BOSTON - J.R. Smith ran up the tunnel and into the Knicks' locker room with 7:06 left in Friday night's 90-76 Game 3 victory over the Celtics after getting ejected for an elbow to the head of Boston's Jason Terry.
Whether Smith runs out of that tunnel for Sunday's Game 4 is up in the air.
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Smith could be suspended by the league for what was ruled a flagrant 2 foul. It came with the Knicks leading 78-59 and nearly sparked a melee after Terry tried to charge at Smith (he was stopped by Celtics coach Doc Rivers).
"I wish I was playing," Rivers said. "I didn't like that . . . I'm going to stop. I've already given up money."
Rivers was referring to a $25,000 fine the NBA slapped on him for criticizing the officials after Game 2.
The Knicks might not need Smith for Game 4 with a 3-0 lead in the series. But he would like to be on the floor for what could be the clincher.
"I'm going to prepare like I'm playing," Smith said. "Hopefully I do play. It wasn't anything intentional. I think if they go back and watch the video, they'll see that. Hopefully I do play."
Smith, who scored 15 points in 24:21, elbowed Terry while trying to fend off the veteran's attempts to swat the ball away from him. It was called an offensive foul and then upgraded to a flagrant 2 after a video review.
"I was trying to draw the foul," Smith said. "He reached in one time. I thought he was going to reach in again a second time. I was going to try to get a quick shot off, but they made a call that the refs saw, and there's really not much I can do about it."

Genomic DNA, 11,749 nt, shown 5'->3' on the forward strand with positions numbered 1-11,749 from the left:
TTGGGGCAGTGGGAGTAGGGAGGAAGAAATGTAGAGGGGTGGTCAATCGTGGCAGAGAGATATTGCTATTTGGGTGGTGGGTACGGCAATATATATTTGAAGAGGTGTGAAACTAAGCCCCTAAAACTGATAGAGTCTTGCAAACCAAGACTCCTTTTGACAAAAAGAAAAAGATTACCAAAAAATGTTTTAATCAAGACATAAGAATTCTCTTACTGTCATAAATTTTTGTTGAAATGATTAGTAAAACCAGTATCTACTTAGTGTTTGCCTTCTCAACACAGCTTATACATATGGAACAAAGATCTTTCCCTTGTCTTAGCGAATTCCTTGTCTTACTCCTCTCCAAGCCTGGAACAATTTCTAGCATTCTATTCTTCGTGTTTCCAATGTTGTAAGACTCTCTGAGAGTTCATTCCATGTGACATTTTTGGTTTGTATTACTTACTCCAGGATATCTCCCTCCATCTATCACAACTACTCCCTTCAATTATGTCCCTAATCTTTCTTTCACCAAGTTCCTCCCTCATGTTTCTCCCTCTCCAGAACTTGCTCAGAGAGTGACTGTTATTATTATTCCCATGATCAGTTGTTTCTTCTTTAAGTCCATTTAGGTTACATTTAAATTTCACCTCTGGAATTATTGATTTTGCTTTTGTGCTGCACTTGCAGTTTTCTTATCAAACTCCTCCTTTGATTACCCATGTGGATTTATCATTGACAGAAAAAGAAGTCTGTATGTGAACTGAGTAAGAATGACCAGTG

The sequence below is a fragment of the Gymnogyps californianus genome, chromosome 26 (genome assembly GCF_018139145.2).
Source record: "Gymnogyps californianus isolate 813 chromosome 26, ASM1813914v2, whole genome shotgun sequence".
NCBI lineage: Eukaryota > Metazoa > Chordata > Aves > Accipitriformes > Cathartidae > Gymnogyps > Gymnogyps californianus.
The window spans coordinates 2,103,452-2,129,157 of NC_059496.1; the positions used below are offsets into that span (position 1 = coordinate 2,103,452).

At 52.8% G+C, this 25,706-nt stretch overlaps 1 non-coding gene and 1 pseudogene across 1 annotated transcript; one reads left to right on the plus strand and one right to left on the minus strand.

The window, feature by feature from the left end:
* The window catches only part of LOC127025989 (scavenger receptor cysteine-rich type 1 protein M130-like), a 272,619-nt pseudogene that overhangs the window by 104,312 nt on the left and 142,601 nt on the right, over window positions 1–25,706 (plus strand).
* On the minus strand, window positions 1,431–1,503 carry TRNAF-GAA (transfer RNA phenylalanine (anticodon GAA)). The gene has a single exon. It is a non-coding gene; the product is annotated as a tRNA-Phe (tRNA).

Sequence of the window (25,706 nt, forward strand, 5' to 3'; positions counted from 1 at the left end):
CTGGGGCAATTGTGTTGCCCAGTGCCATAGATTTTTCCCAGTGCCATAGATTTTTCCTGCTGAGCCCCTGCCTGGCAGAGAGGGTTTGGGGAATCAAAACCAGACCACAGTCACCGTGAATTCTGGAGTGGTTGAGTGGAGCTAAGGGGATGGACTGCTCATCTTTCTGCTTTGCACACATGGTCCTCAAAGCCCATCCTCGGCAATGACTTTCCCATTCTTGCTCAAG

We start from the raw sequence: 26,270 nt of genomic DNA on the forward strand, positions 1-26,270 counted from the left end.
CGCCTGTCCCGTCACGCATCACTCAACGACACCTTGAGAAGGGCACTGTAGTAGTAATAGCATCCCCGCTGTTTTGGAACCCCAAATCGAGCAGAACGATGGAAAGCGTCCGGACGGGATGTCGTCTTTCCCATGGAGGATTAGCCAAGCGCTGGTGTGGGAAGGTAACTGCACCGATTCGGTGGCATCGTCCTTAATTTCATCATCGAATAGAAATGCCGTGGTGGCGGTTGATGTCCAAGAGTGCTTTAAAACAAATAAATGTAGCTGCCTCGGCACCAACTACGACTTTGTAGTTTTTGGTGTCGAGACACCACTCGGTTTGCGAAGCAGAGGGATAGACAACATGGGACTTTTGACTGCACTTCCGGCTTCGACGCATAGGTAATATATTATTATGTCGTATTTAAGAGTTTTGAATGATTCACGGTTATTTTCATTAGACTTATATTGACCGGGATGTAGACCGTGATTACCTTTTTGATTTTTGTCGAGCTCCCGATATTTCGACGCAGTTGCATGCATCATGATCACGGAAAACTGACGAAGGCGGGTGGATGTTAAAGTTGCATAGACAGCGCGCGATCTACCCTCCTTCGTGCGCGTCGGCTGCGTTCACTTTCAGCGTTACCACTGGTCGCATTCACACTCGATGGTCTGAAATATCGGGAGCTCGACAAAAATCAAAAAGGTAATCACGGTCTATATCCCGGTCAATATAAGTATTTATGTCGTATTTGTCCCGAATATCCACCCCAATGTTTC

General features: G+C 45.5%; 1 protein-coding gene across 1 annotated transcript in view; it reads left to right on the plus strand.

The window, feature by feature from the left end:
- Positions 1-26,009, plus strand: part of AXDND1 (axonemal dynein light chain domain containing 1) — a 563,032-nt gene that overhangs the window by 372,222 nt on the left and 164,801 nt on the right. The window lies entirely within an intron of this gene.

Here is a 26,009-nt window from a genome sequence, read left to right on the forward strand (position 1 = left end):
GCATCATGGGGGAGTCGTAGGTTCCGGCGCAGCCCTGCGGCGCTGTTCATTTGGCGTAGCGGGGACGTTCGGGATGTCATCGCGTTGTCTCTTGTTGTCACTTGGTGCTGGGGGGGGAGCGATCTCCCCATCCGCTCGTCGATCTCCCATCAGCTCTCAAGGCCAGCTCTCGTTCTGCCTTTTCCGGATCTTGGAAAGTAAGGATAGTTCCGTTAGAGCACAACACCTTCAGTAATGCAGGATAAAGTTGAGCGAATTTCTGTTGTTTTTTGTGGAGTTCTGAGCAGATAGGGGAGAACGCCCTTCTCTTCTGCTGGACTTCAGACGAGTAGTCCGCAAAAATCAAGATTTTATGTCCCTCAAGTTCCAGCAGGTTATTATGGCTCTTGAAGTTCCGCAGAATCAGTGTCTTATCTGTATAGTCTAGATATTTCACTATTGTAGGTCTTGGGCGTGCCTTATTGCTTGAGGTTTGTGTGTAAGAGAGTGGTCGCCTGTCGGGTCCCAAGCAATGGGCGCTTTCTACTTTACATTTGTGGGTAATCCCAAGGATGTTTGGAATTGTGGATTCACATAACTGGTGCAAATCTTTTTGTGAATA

Asked if he thought the ejection was fair, Smith said: "I don't really know. I'm not really a judge of that. I'm going to let them do what they do. I'm really trying to stay away from getting into it with the officials. I've got to keep my head. It was a bad basketball play on my behalf because I got kicked out of the game. My team needed me. Just got to get ready to play Sunday."
Smith, the NBA's Sixth Man of the Year Award winner, has mostly been cured of his knuckleheadedness by the tough love of coach Mike Woodson. But Woodson knows keeping Smith on the right path is a full-time job.
"He'll learn from it," Woodson said. "I don't think he was trying to hurt the kid. I thought he was trying to clear space, but they saw it differently . . . He'll learn from it. I'm going to stay in his ear to make sure he learns from it."
Said Smith: "He poked at the ball. Almost knocked it out of my hands. I thought he was going to make another swipe. Whenever he guards me, he likes to swing at the ball. It was just a bad basketball play."